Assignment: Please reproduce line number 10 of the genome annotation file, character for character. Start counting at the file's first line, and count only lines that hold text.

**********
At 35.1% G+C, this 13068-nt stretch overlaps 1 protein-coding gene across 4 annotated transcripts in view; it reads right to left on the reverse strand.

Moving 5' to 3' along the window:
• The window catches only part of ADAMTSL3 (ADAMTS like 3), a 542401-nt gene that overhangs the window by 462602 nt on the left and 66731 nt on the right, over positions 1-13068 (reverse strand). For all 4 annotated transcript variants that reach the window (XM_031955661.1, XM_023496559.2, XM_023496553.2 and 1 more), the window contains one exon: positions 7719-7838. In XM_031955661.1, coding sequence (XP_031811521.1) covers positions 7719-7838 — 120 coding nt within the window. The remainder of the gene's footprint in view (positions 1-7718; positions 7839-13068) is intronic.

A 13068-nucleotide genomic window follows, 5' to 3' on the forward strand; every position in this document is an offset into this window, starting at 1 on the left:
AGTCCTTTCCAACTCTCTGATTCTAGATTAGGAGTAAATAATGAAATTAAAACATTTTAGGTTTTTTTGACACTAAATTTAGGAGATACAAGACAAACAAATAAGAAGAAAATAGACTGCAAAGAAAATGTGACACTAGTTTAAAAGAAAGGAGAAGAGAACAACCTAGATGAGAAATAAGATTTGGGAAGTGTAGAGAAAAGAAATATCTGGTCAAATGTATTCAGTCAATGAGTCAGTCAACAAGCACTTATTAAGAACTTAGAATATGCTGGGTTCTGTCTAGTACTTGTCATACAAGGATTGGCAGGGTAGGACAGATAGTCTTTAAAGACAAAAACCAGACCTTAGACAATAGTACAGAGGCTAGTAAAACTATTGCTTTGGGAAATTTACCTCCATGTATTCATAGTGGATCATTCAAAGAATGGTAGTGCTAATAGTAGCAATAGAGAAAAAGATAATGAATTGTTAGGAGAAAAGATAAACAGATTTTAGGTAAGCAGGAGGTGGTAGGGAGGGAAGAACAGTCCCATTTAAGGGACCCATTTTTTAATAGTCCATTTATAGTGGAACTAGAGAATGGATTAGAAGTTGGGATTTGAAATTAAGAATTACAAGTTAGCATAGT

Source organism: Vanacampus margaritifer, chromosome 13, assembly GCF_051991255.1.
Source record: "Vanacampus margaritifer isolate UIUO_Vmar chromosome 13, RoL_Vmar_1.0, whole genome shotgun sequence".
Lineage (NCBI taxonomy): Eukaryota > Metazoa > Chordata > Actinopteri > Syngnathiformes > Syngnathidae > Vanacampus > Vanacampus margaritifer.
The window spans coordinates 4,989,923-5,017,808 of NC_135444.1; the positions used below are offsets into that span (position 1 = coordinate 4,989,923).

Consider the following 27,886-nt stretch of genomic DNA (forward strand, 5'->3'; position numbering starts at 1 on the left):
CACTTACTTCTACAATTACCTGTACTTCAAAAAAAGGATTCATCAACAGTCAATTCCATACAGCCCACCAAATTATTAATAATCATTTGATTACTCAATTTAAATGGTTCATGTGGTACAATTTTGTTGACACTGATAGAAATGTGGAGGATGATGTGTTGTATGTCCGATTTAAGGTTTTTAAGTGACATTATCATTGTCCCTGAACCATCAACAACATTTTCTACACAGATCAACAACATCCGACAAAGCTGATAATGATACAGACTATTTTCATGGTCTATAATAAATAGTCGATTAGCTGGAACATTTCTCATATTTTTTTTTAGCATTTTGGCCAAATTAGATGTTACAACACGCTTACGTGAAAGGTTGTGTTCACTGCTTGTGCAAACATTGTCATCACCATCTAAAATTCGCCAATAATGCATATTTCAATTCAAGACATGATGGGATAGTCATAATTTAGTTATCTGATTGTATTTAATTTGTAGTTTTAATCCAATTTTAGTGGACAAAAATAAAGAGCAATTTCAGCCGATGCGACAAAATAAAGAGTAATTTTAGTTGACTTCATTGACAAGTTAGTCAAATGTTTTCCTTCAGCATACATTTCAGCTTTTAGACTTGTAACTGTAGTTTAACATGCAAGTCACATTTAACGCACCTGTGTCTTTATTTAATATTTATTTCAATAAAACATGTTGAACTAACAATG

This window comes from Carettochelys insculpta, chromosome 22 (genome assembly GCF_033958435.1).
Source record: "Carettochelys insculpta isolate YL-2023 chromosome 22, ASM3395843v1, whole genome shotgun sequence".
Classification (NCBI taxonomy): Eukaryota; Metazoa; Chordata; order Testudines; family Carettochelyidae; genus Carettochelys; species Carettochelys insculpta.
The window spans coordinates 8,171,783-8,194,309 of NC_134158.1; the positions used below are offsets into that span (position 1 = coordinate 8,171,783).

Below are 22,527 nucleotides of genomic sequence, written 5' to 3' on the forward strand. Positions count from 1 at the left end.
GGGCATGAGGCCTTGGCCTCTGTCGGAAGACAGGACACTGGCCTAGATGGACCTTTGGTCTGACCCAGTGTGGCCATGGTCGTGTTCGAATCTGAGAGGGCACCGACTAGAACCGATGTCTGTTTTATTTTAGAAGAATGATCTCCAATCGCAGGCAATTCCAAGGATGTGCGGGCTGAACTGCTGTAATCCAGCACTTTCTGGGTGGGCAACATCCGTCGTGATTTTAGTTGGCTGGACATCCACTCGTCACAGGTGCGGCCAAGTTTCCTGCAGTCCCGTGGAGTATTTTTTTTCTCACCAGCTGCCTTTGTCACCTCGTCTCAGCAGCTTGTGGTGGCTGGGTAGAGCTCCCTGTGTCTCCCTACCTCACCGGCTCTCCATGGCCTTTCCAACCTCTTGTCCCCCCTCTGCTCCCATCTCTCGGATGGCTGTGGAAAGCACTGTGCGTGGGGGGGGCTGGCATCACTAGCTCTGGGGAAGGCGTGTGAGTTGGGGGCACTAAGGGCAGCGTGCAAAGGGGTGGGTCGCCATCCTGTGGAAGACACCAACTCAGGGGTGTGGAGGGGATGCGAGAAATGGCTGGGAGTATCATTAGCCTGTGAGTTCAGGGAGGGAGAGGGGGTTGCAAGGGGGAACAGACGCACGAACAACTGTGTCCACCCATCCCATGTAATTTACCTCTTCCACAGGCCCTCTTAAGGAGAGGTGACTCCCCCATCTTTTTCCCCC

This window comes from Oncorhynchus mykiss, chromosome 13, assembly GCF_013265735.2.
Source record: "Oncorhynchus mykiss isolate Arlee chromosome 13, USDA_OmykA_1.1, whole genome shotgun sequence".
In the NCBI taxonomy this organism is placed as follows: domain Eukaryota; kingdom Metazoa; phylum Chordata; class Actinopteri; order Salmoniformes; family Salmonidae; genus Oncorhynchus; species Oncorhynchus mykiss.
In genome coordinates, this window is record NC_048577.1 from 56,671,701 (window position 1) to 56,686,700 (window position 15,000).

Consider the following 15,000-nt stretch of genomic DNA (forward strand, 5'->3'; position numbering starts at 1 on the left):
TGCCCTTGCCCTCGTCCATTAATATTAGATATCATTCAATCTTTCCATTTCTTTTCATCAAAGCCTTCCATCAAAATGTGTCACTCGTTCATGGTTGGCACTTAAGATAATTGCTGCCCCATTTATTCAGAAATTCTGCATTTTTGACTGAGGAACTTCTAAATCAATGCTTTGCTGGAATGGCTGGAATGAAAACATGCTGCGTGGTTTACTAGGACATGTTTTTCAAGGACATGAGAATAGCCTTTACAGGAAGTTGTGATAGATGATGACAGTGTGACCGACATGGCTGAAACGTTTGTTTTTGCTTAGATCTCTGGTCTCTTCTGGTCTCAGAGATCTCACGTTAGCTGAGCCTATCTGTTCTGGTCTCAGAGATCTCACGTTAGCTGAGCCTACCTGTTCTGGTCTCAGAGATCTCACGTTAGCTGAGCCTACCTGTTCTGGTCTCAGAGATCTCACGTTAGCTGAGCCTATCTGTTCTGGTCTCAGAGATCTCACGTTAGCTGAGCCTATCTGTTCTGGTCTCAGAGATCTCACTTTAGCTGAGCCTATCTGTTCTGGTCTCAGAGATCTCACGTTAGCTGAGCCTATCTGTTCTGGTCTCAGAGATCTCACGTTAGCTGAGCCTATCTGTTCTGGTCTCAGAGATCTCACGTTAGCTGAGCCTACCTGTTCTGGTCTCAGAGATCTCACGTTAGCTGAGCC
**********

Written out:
Consider the following 27,886-nt stretch of genomic DNA (forward strand, 5'->3'; position numbering starts at 1 on the left):